3. Muscles Used
While both exercises train the back, each will target certain muscles within the back more.
The wide grip lat pulldown will target the latissimus dorsi as you are maintaining a more vertical torso angle and pulling the bar straight down.
The close grip lat pulldown will target the mid and upper back (the trapezius and rhomboids) as you are leaning back and pulling the elbows back and down to bring the bar towards your lower chest.
Using a supinated grip during the close grip lat pulldown will also involve the biceps more than a close neutral grip or a wide pronated grip.
4. Weight Used
The close grip pulldown will typically allow people to use more weight due to the increased involvement of the mid back musculature.
In my experience, I can use approximately 10% more load with a close grip compared to a wide grip.
Close Grip Lat Pulldown: How To, Tips, Common Mistakes, Muscles Used, Pros And Cons
How To Do A Close Grip Lat Pulldown
- Attach a straight bar or V-grip to the top of a lat pulldown machine and set the thigh pad with just enough room to sit under. You can also use a cable crossover if your gym does not have a pulldown machine.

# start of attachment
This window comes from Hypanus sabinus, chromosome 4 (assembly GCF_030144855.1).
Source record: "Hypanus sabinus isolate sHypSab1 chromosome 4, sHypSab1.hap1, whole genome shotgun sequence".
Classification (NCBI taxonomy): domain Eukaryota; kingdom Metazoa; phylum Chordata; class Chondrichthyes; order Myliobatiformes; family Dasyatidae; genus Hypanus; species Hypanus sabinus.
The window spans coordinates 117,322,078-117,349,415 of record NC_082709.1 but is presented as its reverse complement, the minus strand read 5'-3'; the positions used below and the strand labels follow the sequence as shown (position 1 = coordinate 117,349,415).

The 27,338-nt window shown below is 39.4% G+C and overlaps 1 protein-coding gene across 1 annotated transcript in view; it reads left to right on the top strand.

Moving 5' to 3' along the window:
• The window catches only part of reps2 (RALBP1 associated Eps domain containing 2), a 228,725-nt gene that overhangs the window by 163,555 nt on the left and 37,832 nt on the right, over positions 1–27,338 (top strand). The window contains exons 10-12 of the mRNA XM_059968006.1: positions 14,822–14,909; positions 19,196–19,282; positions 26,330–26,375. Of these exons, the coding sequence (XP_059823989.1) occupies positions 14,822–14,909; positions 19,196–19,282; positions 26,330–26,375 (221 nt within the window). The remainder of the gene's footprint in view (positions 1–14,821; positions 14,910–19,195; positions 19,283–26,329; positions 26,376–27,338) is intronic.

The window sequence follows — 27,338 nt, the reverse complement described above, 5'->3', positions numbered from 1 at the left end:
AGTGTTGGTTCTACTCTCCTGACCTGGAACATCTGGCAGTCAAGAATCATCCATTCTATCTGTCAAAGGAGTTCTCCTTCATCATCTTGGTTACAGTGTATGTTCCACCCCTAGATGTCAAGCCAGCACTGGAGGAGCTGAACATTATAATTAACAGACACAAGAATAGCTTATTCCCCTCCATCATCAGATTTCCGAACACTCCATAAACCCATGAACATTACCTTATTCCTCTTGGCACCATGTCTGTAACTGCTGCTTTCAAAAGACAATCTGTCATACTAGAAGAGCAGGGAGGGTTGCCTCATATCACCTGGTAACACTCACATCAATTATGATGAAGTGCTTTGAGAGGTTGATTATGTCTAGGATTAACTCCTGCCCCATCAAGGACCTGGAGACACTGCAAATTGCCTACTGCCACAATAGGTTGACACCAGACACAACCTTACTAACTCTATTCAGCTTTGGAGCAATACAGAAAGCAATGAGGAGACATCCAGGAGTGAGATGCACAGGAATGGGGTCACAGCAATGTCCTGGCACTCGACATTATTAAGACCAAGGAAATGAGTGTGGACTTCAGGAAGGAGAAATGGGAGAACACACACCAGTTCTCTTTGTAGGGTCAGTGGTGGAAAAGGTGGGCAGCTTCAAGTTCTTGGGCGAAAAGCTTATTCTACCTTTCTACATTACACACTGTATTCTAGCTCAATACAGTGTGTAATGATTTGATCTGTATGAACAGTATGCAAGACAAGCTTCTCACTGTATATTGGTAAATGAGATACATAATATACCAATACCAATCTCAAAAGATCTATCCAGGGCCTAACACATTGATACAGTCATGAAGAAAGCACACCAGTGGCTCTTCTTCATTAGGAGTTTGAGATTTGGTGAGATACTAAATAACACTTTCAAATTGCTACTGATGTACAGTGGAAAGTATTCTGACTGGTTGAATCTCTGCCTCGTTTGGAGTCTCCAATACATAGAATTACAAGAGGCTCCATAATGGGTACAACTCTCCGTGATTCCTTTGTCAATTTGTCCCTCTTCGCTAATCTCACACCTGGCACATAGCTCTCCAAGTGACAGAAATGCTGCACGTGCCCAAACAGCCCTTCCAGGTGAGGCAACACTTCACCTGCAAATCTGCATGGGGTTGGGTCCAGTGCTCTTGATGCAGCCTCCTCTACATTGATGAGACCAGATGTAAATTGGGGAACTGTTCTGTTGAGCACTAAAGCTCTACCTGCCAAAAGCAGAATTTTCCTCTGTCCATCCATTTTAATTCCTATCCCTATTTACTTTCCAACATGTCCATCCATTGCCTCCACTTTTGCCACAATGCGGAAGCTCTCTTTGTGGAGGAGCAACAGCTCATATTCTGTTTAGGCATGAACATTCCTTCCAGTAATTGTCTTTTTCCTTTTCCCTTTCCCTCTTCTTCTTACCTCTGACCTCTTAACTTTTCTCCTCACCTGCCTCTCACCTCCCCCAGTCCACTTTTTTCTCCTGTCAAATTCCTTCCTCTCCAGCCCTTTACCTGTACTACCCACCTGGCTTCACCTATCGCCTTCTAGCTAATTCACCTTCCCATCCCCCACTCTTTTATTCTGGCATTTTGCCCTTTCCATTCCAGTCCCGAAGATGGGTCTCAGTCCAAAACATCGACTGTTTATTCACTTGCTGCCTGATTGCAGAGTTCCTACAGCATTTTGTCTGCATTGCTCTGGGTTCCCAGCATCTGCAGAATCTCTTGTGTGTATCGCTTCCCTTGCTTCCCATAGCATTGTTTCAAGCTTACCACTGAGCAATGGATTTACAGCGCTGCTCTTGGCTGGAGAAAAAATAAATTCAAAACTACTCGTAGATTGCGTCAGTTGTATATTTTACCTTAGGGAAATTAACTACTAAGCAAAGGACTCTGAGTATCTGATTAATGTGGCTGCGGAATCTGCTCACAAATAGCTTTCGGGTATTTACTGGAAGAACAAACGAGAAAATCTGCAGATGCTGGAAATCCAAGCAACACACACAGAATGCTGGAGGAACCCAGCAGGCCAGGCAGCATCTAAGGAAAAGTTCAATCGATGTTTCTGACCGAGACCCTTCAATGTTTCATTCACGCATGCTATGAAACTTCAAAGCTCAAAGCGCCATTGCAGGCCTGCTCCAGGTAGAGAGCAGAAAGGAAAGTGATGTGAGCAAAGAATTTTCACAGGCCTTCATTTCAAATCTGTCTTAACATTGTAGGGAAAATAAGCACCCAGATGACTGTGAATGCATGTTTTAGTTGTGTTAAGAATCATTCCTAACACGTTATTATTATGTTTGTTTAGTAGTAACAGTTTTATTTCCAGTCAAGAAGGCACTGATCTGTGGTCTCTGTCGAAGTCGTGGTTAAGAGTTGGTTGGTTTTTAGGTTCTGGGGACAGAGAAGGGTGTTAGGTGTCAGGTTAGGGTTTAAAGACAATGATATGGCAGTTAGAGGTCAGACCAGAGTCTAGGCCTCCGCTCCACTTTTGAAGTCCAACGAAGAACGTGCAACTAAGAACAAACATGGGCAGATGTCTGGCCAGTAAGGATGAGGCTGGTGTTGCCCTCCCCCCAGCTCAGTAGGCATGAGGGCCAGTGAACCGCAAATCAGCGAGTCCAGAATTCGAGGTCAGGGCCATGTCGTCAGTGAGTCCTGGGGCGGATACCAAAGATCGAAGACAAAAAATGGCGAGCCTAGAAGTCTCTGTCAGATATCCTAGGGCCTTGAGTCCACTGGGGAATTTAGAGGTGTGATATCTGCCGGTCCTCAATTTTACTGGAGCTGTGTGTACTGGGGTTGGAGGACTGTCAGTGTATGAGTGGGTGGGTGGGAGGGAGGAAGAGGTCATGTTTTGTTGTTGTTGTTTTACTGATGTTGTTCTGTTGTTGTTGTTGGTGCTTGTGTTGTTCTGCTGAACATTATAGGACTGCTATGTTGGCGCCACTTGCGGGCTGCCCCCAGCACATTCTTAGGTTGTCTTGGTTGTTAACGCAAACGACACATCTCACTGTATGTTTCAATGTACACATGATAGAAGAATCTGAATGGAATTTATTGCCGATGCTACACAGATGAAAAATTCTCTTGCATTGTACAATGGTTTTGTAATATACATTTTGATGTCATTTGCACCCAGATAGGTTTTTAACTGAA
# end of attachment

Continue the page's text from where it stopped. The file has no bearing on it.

- Grip the handle with a neutral or underhand grip. I personally prefer a neutral grip as it feels more comfortable and keeps more load in my back rather than my biceps.
- Sit down while holding onto the bar.
- Lean back slightly. Aim for 10-15 degrees — the goal is to have enough room to pull the bar or V-grip down into your lower chest.
- Pull your elbows down and back until the attachment nears your lower chest.
- Control the load back to the start position until your elbows are fully extended.
If you do not have access to a lat pulldown machine, read my article 13 Best Lat Pulldown Alternatives (Dumbbell, At Home, Cable) to find the best alternative for you.
Tips For Performing The Close Grip Lat Pulldown
My top 3 tips for performing the close grip lat pulldown are: